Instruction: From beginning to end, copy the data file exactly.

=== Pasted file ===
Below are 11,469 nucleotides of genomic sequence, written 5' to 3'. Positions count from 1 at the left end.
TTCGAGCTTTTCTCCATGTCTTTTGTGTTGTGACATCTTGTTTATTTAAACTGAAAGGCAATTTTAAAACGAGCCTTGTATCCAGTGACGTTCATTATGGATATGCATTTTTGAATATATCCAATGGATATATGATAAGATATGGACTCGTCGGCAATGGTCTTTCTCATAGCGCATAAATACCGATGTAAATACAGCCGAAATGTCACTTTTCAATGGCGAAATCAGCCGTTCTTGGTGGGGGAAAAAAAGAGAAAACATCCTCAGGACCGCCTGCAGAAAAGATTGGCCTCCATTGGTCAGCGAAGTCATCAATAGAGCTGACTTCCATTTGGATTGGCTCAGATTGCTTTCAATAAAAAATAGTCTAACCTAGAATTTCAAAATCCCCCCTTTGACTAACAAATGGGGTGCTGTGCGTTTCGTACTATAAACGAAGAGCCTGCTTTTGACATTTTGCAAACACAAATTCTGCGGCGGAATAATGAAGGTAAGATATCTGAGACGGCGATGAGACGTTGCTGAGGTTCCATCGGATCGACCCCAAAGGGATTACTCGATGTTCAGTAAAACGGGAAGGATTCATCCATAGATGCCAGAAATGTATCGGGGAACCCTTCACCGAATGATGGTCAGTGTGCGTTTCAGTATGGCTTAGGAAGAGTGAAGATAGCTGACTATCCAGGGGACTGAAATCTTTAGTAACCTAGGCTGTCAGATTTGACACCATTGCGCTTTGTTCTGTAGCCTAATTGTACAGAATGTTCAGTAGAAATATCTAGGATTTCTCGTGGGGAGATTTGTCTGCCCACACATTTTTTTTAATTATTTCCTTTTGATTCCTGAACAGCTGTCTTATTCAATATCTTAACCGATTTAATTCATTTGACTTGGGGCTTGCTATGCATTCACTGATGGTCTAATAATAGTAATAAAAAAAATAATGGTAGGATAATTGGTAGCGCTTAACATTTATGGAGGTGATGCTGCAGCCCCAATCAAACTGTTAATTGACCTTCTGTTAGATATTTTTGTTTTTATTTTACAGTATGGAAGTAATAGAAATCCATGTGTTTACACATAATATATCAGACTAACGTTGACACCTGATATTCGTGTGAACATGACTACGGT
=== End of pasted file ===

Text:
Below are 11,469 nucleotides of genomic sequence, written 5' to 3'. Positions count from 1 at the left end.
TTCGAGCTTTTCTCCATGTCTTTTGTGTTGTGACATCTTGTTTATTTAAACTGAAAGGCAATTTTAAAACGAGCCTTGTATCCAGTGACGTTCATTATGGATATGCATTTTTGAATATATCCAATGGATATATGATAAGATATGGACTCGTCGGCAATGGTCTTTCTCATAGCGCATAAATACCGATGTAAATACAGCCGAAATGTCACTTTTCAATGGCGAAATCAGCCGTTCTTGGTGGGGGAAAAAAAGAGAAAACATCCTCAGGACCGCCTGCAGAAAAGATTGGCCTCCATTGGTCAGCGAAGTCATCAATAGAGCTGACTTCCATTTGGATTGGCTCAGATTGCTTTCAATAAAAAATAGTCTAACCTAGAATTTCAAAATCCCCCCTTTGACTAACAAATGGGGTGCTGTGCGTTTCGTACTATAAACGAAGAGCCTGCTTTTGACATTTTGCAAACACAAATTCTGCGGCGGAATAATGAAGGTAAGATATCTGAGACGGCGATGAGACGTTGCTGAGGTTCCATCGGATCGACCCCAAAGGGATTACTCGATGTTCAGTAAAACGGGAAGGATTCATCCATAGATGCCAGAAATGTATCGGGGAACCCTTCACCGAATGATGGTCAGTGTGCGTTTCAGTATGGCTTAGGAAGAGTGAAGATAGCTGACTATCCAGGGGACTGAAATCTTTAGTAACCTAGGCTGTCAGATTTGACACCATTGCGCTTTGTTCTGTAGCCTAATTGTACAGAATGTTCAGTAGAAATATCTAGGATTTCTCGTGGGGAGATTTGTCTGCCCACACATTTTTTTTAATTATTTCCTTTTGATTCCTGAACAGCTGTCTTATTCAATATCTTAACCGATTTAATTCATTTGACTTGGGGCTTGCTATGCATTCACTGATGGTCTAATAATAGTAATAAAAAAAATAATGGTAGGATAATTGGTAGCGCTTAACATTTATGGAGGTGATGCTGCAGCCCCAATCAAACTGTTAATTGACCTTCTGTTAGATATTTTTGTTTTTATTTTACAGTATGGAAGTAATAGAAATCCATGTGTTTACACATAATATATCAGACTAACGTTGACACCTGATATTCGTGTGAACATGACTACGGT